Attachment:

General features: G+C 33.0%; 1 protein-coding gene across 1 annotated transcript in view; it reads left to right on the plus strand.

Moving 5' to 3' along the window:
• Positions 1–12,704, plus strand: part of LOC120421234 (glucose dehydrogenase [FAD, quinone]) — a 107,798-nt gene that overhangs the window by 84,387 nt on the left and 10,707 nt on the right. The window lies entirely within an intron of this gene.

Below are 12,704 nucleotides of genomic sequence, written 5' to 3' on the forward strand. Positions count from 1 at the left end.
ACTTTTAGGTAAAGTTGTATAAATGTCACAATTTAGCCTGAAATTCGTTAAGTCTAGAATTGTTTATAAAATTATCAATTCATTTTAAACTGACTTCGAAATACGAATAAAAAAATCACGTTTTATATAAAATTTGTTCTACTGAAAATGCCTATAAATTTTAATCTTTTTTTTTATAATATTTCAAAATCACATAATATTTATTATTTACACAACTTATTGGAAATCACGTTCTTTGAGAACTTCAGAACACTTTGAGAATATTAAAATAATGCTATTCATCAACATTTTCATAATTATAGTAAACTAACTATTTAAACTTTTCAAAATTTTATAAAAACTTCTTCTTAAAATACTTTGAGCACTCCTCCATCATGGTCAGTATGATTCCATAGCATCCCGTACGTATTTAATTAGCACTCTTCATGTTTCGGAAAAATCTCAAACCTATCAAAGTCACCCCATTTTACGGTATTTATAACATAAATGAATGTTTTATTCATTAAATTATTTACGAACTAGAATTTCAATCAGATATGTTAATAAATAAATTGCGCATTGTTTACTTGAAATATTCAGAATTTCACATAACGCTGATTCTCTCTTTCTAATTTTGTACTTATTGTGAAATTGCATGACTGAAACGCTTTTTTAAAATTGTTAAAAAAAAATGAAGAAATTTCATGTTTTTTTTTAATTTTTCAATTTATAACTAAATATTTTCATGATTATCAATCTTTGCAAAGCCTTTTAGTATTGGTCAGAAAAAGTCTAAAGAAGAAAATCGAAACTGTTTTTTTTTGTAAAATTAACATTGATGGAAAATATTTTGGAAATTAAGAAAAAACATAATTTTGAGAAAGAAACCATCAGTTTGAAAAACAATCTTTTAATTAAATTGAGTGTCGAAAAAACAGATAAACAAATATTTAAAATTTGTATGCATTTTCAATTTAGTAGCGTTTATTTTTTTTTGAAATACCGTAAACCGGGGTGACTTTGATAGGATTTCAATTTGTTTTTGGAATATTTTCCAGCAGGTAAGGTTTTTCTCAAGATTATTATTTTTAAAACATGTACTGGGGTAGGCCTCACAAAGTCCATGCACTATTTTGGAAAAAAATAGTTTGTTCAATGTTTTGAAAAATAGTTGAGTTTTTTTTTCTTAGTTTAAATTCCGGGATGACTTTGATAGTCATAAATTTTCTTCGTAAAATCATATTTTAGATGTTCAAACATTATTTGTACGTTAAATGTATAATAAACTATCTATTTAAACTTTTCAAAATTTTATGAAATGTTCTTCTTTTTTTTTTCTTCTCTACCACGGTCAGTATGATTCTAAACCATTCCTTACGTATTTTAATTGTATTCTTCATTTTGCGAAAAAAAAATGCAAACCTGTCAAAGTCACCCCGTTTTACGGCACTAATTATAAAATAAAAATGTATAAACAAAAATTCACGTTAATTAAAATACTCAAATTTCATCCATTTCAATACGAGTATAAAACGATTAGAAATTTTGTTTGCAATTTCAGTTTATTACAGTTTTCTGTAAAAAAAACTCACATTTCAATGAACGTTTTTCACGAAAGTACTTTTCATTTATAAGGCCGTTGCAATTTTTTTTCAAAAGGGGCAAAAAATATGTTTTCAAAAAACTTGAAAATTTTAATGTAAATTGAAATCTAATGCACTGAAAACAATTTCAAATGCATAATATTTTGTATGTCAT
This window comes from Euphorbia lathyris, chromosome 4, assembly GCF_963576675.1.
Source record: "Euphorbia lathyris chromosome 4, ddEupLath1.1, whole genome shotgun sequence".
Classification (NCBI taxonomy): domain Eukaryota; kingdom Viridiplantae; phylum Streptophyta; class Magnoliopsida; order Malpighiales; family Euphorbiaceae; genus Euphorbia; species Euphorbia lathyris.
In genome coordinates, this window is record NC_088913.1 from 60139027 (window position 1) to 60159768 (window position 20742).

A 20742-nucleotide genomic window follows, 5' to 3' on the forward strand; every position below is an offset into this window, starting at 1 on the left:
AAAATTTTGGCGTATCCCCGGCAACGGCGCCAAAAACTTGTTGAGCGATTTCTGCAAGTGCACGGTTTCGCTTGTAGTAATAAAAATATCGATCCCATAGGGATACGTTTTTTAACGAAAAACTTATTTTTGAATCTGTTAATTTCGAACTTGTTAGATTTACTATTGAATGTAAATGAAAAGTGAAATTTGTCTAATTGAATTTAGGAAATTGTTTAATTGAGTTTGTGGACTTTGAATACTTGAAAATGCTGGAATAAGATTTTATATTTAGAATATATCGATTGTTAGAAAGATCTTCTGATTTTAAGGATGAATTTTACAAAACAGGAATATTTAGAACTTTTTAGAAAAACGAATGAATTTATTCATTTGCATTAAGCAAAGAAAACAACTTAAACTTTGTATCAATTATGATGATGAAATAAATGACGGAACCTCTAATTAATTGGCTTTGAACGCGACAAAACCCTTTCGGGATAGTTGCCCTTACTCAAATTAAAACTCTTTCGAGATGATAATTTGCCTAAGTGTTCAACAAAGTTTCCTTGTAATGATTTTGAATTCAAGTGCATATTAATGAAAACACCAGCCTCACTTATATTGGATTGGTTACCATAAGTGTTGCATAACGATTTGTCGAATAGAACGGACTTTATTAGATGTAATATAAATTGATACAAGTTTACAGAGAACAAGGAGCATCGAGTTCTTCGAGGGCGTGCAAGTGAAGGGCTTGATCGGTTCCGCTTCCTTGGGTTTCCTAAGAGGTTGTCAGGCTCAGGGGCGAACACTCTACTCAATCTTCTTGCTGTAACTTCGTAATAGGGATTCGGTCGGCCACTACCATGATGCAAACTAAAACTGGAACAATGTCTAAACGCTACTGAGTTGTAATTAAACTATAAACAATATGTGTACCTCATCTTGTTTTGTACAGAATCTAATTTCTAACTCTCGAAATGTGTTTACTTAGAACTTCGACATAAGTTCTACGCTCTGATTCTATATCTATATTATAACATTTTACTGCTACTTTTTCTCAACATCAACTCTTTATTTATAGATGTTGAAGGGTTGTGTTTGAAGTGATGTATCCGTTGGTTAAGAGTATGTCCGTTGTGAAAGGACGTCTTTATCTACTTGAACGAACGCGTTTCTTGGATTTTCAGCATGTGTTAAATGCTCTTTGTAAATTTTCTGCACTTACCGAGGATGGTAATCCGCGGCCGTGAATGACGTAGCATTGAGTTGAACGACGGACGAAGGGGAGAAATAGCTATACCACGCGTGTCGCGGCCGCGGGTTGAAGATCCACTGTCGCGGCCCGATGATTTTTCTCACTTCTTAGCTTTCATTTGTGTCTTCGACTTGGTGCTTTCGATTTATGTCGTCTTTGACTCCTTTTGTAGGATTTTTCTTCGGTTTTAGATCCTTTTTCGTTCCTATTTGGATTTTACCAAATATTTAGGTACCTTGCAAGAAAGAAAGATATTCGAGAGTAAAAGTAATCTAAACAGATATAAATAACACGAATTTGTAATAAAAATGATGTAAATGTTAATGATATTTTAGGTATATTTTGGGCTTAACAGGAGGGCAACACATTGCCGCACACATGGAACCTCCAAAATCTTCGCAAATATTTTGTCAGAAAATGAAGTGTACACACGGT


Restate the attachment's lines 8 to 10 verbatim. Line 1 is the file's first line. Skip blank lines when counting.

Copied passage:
Classification (NCBI taxonomy): domain Eukaryota; kingdom Viridiplantae; phylum Streptophyta; class Magnoliopsida; order Malpighiales; family Euphorbiaceae; genus Euphorbia; species Euphorbia lathyris.
In genome coordinates, this window is record NC_088913.1 from 60139027 (window position 1) to 60159768 (window position 20742).

A 20742-nucleotide genomic window follows, 5' to 3' on the forward strand; every position below is an offset into this window, starting at 1 on the left: